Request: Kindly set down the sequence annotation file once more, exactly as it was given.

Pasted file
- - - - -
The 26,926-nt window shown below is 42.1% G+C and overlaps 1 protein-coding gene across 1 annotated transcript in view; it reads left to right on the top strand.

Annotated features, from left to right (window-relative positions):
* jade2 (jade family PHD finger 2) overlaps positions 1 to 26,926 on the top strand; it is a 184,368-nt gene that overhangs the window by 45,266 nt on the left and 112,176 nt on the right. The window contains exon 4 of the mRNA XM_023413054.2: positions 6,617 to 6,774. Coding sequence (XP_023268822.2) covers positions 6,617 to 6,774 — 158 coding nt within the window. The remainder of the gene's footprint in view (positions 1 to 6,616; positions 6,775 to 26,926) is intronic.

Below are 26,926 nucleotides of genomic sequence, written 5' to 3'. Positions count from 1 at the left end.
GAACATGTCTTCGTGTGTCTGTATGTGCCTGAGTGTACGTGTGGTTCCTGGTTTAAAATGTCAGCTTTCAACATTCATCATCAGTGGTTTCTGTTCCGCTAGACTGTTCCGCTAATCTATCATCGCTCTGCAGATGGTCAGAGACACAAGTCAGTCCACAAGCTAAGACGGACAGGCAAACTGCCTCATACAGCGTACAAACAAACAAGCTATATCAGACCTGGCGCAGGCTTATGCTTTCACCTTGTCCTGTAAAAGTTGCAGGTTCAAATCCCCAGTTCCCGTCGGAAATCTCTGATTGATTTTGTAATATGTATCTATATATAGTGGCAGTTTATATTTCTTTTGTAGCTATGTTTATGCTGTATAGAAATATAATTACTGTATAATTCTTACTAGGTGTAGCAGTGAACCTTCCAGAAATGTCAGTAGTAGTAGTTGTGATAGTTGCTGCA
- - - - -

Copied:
The 26,926-nt window shown below is 42.1% G+C and overlaps 1 protein-coding gene across 1 annotated transcript in view; it reads left to right on the top strand.

Annotated features, from left to right (window-relative positions):
* jade2 (jade family PHD finger 2) overlaps positions 1 to 26,926 on the top strand; it is a 184,368-nt gene that overhangs the window by 45,266 nt on the left and 112,176 nt on the right. The window contains exon 4 of the mRNA XM_023413054.2: positions 6,617 to 6,774. Coding sequence (XP_023268822.2) covers positions 6,617 to 6,774 — 158 coding nt within the window. The remainder of the gene's footprint in view (positions 1 to 6,616; positions 6,775 to 26,926) is intronic.

Below are 26,926 nucleotides of genomic sequence, written 5' to 3'. Positions count from 1 at the left end.
GAACATGTCTTCGTGTGTCTGTATGTGCCTGAGTGTACGTGTGGTTCCTGGTTTAAAATGTCAGCTTTCAACATTCATCATCAGTGGTTTCTGTTCCGCTAGACTGTTCCGCTAATCTATCATCGCTCTGCAGATGGTCAGAGACACAAGTCAGTCCACAAGCTAAGACGGACAGGCAAACTGCCTCATACAGCGTACAAACAAACAAGCTATATCAGACCTGGCGCAGGCTTATGCTTTCACCTTGTCCTGTAAAAGTTGCAGGTTCAAATCCCCAGTTCCCGTCGGAAATCTCTGATTGATTTTGTAATATGTATCTATATATAGTGGCAGTTTATATTTCTTTTGTAGCTATGTTTATGCTGTATAGAAATATAATTACTGTATAATTCTTACTAGGTGTAGCAGTGAACCTTCCAGAAATGTCAGTAGTAGTAGTTGTGATAGTTGCTGCA